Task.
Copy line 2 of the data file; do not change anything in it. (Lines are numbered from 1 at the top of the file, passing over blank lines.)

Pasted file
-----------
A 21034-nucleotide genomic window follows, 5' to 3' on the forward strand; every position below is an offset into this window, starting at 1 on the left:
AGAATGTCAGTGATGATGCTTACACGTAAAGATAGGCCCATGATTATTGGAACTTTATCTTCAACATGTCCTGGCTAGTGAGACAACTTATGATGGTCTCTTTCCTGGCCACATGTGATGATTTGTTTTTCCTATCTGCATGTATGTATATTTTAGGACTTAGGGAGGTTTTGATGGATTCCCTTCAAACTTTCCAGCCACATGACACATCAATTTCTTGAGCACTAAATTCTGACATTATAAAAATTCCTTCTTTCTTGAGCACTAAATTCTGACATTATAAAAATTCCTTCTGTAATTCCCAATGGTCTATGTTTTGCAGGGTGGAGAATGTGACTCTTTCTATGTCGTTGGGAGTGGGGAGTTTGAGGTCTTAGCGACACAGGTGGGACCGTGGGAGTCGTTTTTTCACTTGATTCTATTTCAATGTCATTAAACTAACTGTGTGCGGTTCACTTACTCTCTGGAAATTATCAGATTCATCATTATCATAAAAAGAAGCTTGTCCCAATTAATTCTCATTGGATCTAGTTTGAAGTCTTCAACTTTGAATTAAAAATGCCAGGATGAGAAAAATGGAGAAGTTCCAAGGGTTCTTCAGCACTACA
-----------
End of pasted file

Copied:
AGAATGTCAGTGATGATGCTTACACGTAAAGATAGGCCCATGATTATTGGAACTTTATCTTCAACATGTCCTGGCTAGTGAGACAACTTATGATGGTCTCTTTCCTGGCCACATGTGATGATTTGTTTTTCCTATCTGCATGTATGTATATTTTAGGACTTAGGGAGGTTTTGATGGATTCCCTTCAAACTTTCCAGCCACATGACACATCAATTTCTTGAGCACTAAATTCTGACATTATAAAAATTCCTTCTTTCTTGAGCACTAAATTCTGACATTATAAAAATTCCTTCTGTAATTCCCAATGGTCTATGTTTTGCAGGGTGGAGAATGTGACTCTTTCTATGTCGTTGGGAGTGGGGAGTTTGAGGTCTTAGCGACACAGGTGGGACCGTGGGAGTCGTTTTTTCACTTGATTCTATTTCAATGTCATTAAACTAACTGTGTGCGGTTCACTTACTCTCTGGAAATTATCAGATTCATCATTATCATAAAAAGAAGCTTGTCCCAATTAATTCTCATTGGATCTAGTTTGAAGTCTTCAACTTTGAATTAAAAATGCCAGGATGAGAAAAATGGAGAAGTTCCAAGGGTTCTTCAGCACTACA